NPR Reports Pandora Has A 'Deal' To Favor Certain Artists
December 1, 2014 at 3:55 AM (PT)
Is PANDORA accepting payment for playing certain songs? Not exactly, but NPR reports, "a deal between PANDORA and a group of record labels has raised concerns that the company is favoring certain songs over others because it's paying the musicians behind those songs a smaller royalty."
While technically not payola, the new deal PANDORA made with a company called MERLIN is raising eyebrows. MERLIN is "a consortium of independent record labels," that represents a number of smaller artists.
If they were a terrestrial radio station and they were getting a discount on certain music as long as they played it more than other music, that would be considered illegal...
NPR explains, "Performers get paid a small royalty each time one of their songs is played on Internet radio, at a rate set by a Royalty Court at THE LIBRARY OF CONGRESS. But Internet radio and labels can strike individual deals, as PANDORA did with MERLIN. The Internet service will recommend MERLIN artists over those not affiliated with the consortium in exchange for paying MERLIN's musicians a lower royalty rate. MERLIN artists get more spins, and PANDORA winds up paying less in royalties than it would if were giving those same spins to non-MERLIN artists. Plus, consortium labels will get to suggest favorite tracks."
The webcaster, which allows users to "like" and "dislike" individual tracks to help build a personalized experience is, "giving a discount in exchange for airplay," CRACKER and CAMPER VAN BEETHOVEN founder DAVID LOWERY told NPR. LOWERY, who also teaches in the music-business program at the UNIVERSITY OF GEORGIA added, "so essentially you're being advertised to without you knowing it."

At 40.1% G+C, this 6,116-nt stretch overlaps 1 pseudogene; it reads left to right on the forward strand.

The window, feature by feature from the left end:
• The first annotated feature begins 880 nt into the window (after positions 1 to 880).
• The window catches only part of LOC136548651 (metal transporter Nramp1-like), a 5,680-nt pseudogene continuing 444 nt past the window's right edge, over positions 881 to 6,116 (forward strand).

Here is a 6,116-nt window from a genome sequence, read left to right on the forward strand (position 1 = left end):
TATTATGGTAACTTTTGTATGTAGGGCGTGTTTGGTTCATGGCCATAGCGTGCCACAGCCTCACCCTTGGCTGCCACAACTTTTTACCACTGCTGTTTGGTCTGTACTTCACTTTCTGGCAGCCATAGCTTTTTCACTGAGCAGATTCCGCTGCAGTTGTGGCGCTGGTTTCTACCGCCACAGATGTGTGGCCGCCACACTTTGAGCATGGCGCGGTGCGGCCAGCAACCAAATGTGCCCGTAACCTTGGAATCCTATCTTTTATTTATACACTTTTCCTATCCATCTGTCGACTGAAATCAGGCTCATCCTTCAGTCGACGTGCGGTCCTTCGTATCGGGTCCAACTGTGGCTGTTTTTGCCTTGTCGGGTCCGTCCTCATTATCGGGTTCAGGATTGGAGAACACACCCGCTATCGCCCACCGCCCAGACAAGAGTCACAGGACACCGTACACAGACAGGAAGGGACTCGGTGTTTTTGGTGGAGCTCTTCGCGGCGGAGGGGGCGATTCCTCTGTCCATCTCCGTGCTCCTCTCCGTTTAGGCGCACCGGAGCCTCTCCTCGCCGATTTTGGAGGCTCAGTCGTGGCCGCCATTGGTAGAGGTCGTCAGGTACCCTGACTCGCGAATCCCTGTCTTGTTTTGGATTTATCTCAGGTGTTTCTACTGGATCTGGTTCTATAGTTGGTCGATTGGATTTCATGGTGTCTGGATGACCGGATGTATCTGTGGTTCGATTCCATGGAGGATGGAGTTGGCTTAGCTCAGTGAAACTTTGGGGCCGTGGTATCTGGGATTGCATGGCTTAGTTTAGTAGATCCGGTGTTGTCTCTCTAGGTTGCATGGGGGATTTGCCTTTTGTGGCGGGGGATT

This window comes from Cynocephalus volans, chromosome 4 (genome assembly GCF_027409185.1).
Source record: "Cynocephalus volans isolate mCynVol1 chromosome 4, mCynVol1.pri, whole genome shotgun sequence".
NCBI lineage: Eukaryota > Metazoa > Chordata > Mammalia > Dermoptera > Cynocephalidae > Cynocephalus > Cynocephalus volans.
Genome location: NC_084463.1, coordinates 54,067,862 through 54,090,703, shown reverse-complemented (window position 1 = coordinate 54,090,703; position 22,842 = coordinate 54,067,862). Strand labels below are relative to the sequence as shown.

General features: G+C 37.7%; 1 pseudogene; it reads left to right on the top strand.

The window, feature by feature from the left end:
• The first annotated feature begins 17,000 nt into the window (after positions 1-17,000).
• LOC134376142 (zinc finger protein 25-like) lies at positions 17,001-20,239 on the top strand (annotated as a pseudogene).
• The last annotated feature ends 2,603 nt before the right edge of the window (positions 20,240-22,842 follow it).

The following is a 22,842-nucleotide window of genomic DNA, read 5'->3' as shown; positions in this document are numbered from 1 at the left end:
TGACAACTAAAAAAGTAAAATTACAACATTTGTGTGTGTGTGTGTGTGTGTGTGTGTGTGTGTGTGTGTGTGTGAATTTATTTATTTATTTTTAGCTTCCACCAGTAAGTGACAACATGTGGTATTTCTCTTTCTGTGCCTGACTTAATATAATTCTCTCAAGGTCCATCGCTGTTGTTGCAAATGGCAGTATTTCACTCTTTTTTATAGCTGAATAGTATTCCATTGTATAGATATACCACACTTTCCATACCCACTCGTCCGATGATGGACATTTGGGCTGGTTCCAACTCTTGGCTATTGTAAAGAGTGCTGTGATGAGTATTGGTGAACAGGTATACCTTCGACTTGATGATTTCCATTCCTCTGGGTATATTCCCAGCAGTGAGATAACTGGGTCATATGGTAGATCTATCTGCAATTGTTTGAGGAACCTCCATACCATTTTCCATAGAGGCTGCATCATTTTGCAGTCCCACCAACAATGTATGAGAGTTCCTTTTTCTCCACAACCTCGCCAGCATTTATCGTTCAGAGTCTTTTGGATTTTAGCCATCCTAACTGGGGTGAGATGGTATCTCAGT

So is this payola? GEORGETOWN UNIVERSITY adjunct professor and copyright lawyer JIM BURGER explained to NPR that this kind of deal would receive legal scrutiny if it were taking place on old-fashioned radio. "If they were a terrestrial radio station and they were getting a discount on certain music as long as they played it more than other music, that would be considered illegal," he said.
PANDORA CEO BRIAN MCANDREWS told NPR there's no comparison between payola and what his company is doing. "Payola is where record labels pay radio stations to get airplay, and the opposite is what happens today. As PANDORA, we pay the record labels and the artist to allow airplay. So it's completely different." He continued, "every song will go through the Music Genome Project, and our listeners still retain the ability to personalize their stations the way they always have."